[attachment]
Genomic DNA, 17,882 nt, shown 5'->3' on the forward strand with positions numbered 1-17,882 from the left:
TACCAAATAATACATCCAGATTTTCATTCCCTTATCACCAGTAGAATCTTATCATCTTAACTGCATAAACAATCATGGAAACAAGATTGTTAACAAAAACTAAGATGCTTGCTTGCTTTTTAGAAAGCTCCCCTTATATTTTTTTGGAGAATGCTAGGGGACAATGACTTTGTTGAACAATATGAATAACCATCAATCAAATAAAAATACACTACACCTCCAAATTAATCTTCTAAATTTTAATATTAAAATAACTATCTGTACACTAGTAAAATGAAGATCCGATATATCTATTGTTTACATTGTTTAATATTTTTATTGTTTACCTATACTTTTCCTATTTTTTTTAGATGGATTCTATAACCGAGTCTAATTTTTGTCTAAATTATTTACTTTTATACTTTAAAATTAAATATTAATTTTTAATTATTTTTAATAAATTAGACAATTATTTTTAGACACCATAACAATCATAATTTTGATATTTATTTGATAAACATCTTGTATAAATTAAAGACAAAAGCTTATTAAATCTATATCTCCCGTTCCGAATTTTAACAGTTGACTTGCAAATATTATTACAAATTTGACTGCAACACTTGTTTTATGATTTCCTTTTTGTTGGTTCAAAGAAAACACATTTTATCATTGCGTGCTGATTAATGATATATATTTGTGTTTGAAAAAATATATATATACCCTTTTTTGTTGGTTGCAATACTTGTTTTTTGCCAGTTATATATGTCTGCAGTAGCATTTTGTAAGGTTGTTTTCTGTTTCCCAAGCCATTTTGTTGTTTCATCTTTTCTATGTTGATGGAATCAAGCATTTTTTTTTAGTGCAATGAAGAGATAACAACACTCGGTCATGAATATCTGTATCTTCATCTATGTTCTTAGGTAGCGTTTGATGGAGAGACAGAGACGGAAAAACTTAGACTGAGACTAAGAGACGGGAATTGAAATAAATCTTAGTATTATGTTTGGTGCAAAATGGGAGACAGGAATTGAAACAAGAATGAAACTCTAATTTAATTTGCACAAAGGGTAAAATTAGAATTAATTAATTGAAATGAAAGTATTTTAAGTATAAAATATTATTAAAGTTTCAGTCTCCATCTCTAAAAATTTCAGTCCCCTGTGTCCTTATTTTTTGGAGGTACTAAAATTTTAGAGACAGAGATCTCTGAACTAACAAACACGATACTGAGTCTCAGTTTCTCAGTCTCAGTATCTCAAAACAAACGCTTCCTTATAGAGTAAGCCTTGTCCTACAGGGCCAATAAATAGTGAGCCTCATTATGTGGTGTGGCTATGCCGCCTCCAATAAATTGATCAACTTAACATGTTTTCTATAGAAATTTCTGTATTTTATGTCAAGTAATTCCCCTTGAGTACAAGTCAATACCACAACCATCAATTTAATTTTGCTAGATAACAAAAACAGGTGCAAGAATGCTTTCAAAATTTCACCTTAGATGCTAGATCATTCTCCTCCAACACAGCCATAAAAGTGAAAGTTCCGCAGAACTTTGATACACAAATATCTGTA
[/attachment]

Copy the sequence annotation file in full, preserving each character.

Genomic DNA, 17,882 nt, shown 5'->3' on the forward strand with positions numbered 1-17,882 from the left:
TACCAAATAATACATCCAGATTTTCATTCCCTTATCACCAGTAGAATCTTATCATCTTAACTGCATAAACAATCATGGAAACAAGATTGTTAACAAAAACTAAGATGCTTGCTTGCTTTTTAGAAAGCTCCCCTTATATTTTTTTGGAGAATGCTAGGGGACAATGACTTTGTTGAACAATATGAATAACCATCAATCAAATAAAAATACACTACACCTCCAAATTAATCTTCTAAATTTTAATATTAAAATAACTATCTGTACACTAGTAAAATGAAGATCCGATATATCTATTGTTTACATTGTTTAATATTTTTATTGTTTACCTATACTTTTCCTATTTTTTTTAGATGGATTCTATAACCGAGTCTAATTTTTGTCTAAATTATTTACTTTTATACTTTAAAATTAAATATTAATTTTTAATTATTTTTAATAAATTAGACAATTATTTTTAGACACCATAACAATCATAATTTTGATATTTATTTGATAAACATCTTGTATAAATTAAAGACAAAAGCTTATTAAATCTATATCTCCCGTTCCGAATTTTAACAGTTGACTTGCAAATATTATTACAAATTTGACTGCAACACTTGTTTTATGATTTCCTTTTTGTTGGTTCAAAGAAAACACATTTTATCATTGCGTGCTGATTAATGATATATATTTGTGTTTGAAAAAATATATATATACCCTTTTTTGTTGGTTGCAATACTTGTTTTTTGCCAGTTATATATGTCTGCAGTAGCATTTTGTAAGGTTGTTTTCTGTTTCCCAAGCCATTTTGTTGTTTCATCTTTTCTATGTTGATGGAATCAAGCATTTTTTTTTAGTGCAATGAAGAGATAACAACACTCGGTCATGAATATCTGTATCTTCATCTATGTTCTTAGGTAGCGTTTGATGGAGAGACAGAGACGGAAAAACTTAGACTGAGACTAAGAGACGGGAATTGAAATAAATCTTAGTATTATGTTTGGTGCAAAATGGGAGACAGGAATTGAAACAAGAATGAAACTCTAATTTAATTTGCACAAAGGGTAAAATTAGAATTAATTAATTGAAATGAAAGTATTTTAAGTATAAAATATTATTAAAGTTTCAGTCTCCATCTCTAAAAATTTCAGTCCCCTGTGTCCTTATTTTTTGGAGGTACTAAAATTTTAGAGACAGAGATCTCTGAACTAACAAACACGATACTGAGTCTCAGTTTCTCAGTCTCAGTATCTCAAAACAAACGCTTCCTTATAGAGTAAGCCTTGTCCTACAGGGCCAATAAATAGTGAGCCTCATTATGTGGTGTGGCTATGCCGCCTCCAATAAATTGATCAACTTAACATGTTTTCTATAGAAATTTCTGTATTTTATGTCAAGTAATTCCCCTTGAGTACAAGTCAATACCACAACCATCAATTTAATTTTGCTAGATAACAAAAACAGGTGCAAGAATGCTTTCAAAATTTCACCTTAGATGCTAGATCATTCTCCTCCAACACAGCCATAAAAGTGAAAGTTCCGCAGAACTTTGATACACAAATATCTGTA